Monday 25 November 2013

'Money mule' crimes on the rise in S'pore

133 cases worth $15.5m investigated in first nine months
By Rachel Scully, The Straits Times, 23 Nov 2013

MORE Singaporeans and residents have been involved in moving illegal money in and out of Singapore, police have said.

Termed "money mules", they are recruited by fraudsters. They receive stolen money in their bank accounts, and transfer it to another party.

The turnaround can happen within the same day.

In the first nine months of the year, the police investigated 133 cases of such transactions worth $15.5 million.

The number of cases is already 43 per cent higher than the figure for the whole of last year, when there were 93 similar cases involving up to $24.6 million of illegal funds.

Out of these 226 cases, 32 money mules have been charged, of whom 17 have been convicted.

The data was released yesterday at a briefing held by the Association of Banks in Singapore (ABS), the Singapore Police Force and the National Crime Prevention Council.

The fraudsters start their operations by hacking into the e-mail accounts of possible victims abroad.

Then, using the hacked account, they send an e-mail instruction to the victim's bank asking that a sum of money be transferred to an account in Singapore.

Meanwhile, the fraudsters befriend people in Singapore, who will eventually act as their "mules" and accept the stolen money.

One common tactic used is to befriend Singaporeans through social networking sites for an average of three to six months, said the police.

The mule is then asked to accept the overseas funds and deliver the money to someone else via cash or electronic transfer through money remittance services or e-banking.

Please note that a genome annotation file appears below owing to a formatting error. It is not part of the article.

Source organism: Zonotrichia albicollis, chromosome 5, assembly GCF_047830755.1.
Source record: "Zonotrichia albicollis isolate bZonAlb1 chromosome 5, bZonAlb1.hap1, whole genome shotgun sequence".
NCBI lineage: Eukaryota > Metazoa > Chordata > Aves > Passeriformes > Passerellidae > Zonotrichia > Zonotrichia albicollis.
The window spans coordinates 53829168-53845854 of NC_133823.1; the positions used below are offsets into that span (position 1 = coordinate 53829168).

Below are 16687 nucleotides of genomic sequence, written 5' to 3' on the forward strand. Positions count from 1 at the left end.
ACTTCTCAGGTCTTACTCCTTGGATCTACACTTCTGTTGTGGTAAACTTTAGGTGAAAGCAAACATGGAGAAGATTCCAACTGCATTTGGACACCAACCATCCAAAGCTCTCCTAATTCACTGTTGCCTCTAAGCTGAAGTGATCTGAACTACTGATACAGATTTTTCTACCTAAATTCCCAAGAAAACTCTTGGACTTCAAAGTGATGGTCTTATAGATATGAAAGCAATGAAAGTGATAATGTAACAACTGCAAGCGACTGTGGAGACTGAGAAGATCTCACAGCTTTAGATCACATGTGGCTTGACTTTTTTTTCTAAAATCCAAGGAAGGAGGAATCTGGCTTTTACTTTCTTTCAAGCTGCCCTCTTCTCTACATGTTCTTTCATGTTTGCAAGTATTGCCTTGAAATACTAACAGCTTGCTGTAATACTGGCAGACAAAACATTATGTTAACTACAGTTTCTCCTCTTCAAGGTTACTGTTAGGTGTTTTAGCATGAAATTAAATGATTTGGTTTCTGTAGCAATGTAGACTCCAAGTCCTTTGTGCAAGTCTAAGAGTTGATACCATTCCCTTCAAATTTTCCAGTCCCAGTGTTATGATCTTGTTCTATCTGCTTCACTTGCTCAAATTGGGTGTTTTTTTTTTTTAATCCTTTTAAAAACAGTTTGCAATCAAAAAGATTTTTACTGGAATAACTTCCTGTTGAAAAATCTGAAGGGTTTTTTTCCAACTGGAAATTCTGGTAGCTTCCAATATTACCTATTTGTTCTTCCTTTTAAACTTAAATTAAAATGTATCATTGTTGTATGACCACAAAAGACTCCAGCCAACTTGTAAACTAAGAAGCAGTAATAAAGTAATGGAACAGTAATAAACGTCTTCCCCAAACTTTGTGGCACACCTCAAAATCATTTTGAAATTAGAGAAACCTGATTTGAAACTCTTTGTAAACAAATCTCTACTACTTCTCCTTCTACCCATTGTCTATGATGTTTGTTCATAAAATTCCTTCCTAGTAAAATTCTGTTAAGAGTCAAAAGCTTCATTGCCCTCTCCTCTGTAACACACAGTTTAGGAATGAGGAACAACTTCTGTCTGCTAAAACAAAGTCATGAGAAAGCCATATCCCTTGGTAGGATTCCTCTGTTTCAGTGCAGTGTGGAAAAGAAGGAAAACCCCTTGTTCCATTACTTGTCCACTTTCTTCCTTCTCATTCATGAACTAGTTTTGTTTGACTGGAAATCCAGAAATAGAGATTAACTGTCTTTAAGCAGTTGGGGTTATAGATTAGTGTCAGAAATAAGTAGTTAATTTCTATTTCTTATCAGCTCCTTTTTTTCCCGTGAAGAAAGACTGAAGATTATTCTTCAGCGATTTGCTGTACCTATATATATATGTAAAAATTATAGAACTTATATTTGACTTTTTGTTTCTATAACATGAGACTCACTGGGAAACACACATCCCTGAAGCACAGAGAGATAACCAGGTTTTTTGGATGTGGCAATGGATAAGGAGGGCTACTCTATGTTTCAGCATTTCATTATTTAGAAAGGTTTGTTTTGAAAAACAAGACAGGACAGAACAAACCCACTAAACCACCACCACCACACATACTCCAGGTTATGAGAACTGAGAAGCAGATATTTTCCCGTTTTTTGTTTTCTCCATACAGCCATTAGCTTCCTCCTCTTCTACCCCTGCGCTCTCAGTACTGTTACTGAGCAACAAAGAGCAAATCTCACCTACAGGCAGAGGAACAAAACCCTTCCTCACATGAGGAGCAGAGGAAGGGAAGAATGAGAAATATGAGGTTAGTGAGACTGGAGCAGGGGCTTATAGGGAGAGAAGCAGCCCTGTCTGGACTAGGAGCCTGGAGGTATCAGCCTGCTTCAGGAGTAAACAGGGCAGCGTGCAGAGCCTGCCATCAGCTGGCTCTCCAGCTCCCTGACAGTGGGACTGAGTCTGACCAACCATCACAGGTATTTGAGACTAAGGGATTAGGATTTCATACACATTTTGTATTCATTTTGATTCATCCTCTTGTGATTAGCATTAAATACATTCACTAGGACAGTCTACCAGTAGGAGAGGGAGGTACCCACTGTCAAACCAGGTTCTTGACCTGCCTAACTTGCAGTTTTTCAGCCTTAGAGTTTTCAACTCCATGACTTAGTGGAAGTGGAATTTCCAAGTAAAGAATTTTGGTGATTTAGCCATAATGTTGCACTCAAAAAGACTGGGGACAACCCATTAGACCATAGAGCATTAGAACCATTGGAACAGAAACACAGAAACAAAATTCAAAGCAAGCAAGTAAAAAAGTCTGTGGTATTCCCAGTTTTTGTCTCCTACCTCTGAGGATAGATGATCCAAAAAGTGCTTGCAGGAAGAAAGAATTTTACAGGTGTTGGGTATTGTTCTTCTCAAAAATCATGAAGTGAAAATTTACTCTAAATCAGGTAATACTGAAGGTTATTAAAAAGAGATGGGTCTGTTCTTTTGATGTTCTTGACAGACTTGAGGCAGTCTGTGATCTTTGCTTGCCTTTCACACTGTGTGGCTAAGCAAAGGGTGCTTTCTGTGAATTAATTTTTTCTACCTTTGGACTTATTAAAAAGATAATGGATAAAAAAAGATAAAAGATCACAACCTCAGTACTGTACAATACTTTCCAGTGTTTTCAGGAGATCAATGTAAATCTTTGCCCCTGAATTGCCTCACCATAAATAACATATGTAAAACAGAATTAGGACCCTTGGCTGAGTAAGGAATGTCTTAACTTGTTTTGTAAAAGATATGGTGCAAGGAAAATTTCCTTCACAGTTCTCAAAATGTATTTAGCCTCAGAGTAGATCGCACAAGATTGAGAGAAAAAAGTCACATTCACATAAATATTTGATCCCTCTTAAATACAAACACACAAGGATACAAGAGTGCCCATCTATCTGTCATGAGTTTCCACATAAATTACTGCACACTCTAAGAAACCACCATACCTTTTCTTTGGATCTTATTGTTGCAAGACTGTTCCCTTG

The sums can range from a few thousand dollars to more than $500,000 per transaction, said the police.

Sometimes, the mule is offered payment akin to a commission for assisting in the transfer.

The money mules are a diverse group. They might be security guards, businessmen, managers and even part-time lecturers.

Singapore is one of the target locations for crimes of this nature because of its high Internet penetration rate, the accessibility of banks, the ease of opening bank accounts and the high proficiency in English, the police said.

Data logs from e-mails and text messages between fraudsters and mules show that the two parties communicate in English, said Mr Ian Wong, deputy director at the Commercial Affairs Department.

He also said syndicates are likely to be behind these crimes because of the highly organised nature.

Banks have been paying more attention to such crimes, said ABS director Ong-Ang Ai Boon.

When a customer receives a spike in deposits which is unusual for his credit history, a bank can file a report with the police and hold the money for a few days, said ABS representative Richard Moore.

Thanks to greater cooperation from the various stakeholders in clamping down on money mules, the police have achieved a higher rate of recovering the money.

In the first nine months, the police were able to seize and recover 20 per cent of the stolen funds, up from 11 per cent over the whole of last year.

The police are urging the public not to disclose personal particulars and bank account details to unknown persons.

People who are suspected of acquiring, possessing, using, concealing or transferring benefits of criminal conduct can be charged under the Corruption, Drug Trafficking and Other Serious Crimes (Confiscation of Benefits) Act. If convicted, they face a fine of up to $500,000 and/or a jail term of up to seven years.

No comments:

Post a Comment